I’m not commenting on whether students should or shouldn’t be ‘facing the front’ when in a classroom. For me that is the responsibility of the teacher in that classroom who really ought to be able to decide how they want their classroom to look depending on how they teach and the subject they are teaching. So instead of dealing with the logistics oh HOW to get all the nations school children back in September, instead of trying to deal with the funding crisis that has been enveloping schools since the middle of the last decade, instead of dealing with falling morale in the teaching profession, instead of dealing with the growing gap between disadvantaged and non-disadvantaged children, the Frank Spencer of the education world would rather dictate how a classroom should be organised.
Hidden amongst all this piffle? An announcement of the cutting of the catch up premium for students (predominantly from disadvantaged backgrounds) as they begin secondary school – another £55m cut from the education budget. Why worry about that though when all we need is children to face the front?!
How life has now changed and moved on to the new normal of the virtual world. I now attend full Penistone Town Council meetings using Zoom, teach lessons to over 100 students at one time using Teams, do family quizzes and chats using Google Hangouts and on Saturday I will be attending my first ever VIRTUAL conference when I attend the #MathsConf23. Of course you could do all this dressed only in your underpants but I wouldn’t recommend it. It is quite easy for you to accidentally switch on the webcam and that could be really embarrassing for you and the people at the other end of the webcam (and on a teaching perspective – career ending!). Even though me and many others are doing virtual training, meetings, conferences using zoom, teams, hangouts etc., Barnsley Council STILL don’t seem to think it is acceptable to run full council meetings virtually or have everyone attend virtual scrutiny committees. Who is responsible for this and why are they really frightened? Is it the chief executive of BMBC who is liking the fact that she doesn’t have to deal with those pesky elected politicians or is it the leader of the council who is enjoying the lack of scrutiny or maybe is it as simple as they just can’t trust the dinosaurs that frequent the council chamber in Barnsley to do it properly. When they say they are scared of “pornographic invasions” do they really mean can’t trust their own councillors not to switch on the webcam by accident and the whole of the borough is scarred by the sight of a well known councillor in his Y-fronts?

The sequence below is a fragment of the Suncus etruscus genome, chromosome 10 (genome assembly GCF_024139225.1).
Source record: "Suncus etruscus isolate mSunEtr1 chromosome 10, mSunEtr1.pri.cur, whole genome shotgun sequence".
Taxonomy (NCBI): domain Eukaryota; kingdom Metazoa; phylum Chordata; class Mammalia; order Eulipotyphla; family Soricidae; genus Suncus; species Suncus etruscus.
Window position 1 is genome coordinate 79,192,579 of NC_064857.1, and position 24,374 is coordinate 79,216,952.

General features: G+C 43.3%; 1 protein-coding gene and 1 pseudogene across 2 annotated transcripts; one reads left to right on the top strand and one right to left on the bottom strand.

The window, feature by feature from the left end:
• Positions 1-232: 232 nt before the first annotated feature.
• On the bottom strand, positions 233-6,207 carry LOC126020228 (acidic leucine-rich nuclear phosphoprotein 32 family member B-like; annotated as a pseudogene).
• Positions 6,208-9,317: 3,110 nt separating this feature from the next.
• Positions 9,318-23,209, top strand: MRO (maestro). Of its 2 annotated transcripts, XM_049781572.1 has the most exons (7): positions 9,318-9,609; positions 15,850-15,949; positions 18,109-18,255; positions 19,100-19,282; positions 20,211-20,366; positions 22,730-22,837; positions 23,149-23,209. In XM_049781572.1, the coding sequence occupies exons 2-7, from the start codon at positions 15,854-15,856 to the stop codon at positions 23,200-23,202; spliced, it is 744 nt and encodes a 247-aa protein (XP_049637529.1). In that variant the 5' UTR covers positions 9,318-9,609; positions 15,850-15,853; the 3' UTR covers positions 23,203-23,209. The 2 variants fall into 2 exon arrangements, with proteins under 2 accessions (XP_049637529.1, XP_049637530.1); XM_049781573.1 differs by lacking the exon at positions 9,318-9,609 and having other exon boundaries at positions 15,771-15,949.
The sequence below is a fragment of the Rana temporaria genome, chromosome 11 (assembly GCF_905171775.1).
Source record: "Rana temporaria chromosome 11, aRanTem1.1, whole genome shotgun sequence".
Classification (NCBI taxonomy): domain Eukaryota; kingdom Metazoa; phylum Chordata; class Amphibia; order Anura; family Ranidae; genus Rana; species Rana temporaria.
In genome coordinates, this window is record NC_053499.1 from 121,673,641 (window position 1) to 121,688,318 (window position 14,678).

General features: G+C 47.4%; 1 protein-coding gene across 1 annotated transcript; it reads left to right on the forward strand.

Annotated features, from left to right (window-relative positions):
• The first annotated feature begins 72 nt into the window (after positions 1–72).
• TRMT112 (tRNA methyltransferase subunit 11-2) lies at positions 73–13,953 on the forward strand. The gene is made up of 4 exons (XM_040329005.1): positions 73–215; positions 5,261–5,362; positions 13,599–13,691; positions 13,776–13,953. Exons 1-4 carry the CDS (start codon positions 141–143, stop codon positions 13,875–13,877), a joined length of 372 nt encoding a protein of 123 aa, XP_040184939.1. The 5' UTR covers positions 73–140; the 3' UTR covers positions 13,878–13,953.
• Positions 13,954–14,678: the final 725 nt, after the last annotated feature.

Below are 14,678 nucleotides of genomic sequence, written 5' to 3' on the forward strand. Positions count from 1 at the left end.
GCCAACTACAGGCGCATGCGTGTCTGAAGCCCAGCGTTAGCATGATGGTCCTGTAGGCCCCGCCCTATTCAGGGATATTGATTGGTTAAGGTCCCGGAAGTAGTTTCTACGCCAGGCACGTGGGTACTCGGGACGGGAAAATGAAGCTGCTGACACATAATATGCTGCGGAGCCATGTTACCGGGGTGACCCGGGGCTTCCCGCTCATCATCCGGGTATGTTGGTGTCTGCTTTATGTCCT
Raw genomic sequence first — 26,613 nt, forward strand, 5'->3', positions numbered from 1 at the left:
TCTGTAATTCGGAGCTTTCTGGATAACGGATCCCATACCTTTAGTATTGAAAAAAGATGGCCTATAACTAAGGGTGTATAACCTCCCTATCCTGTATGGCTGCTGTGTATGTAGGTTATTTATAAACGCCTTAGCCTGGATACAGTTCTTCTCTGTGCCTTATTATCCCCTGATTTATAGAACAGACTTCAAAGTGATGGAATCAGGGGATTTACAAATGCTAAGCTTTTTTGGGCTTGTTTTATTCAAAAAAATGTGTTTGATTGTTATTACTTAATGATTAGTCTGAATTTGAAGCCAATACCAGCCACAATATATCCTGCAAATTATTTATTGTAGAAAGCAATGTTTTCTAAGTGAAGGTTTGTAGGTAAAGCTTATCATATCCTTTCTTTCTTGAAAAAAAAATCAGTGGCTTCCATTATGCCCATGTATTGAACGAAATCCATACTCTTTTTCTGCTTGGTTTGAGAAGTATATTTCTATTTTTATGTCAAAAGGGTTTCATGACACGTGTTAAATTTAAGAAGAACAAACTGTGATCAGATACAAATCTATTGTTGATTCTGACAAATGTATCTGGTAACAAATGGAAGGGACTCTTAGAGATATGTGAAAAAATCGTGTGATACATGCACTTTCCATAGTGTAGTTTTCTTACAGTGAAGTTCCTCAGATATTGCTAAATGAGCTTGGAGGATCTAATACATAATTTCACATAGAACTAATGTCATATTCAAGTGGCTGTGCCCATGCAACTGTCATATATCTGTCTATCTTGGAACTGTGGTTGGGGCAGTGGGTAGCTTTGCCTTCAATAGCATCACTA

Today was a momentous day in our house. For the first time in over three months I had proper FISH AND CHIPS!!!!!! this is where, on a local level, I am going to be controversial because even though we have three chip shops in Penistone (where I live – one literally across the road from my house and the other two within 10 minute walking distance) my preference is one in Dodworth, about 4 or 5 miles away. Shaw’s Fish and Chips, in my opinion, is THE best fish and chip shop in the area. When eating their fish and chips, I could close my eyes and (provided I ignore the fact there aren’t any seagulls squawking or trying to steal my meal) I could be back in Whitby.
We made a conscious decision that, whilst we’ve been craving fish and chips for so long, we would wait for Shaw’s to re-open before getting them again. On Monday they did this and today we went and did it. I cannot quite give the sensory pleasure of this experience the justice it deserves. The smell of the chips frying as I approached, the smell of the vinegar hitting warm chips and the taste of the most exquisite, beautifully cooked cod in batter. I’m physically drooling whilst typing this and thinking about the experience. If you are in the Barnsley area and fancy some amazing fish and chips, give Shaws on Barnsley Road, Dodworth a go. They are well organised to deal with restrictions because of corona virus – they even have click and collect to avoid queues!! They use locally sourced ingredients where necessary and sustainable and traceable fish supplies and … honestly … the quality is second to none!!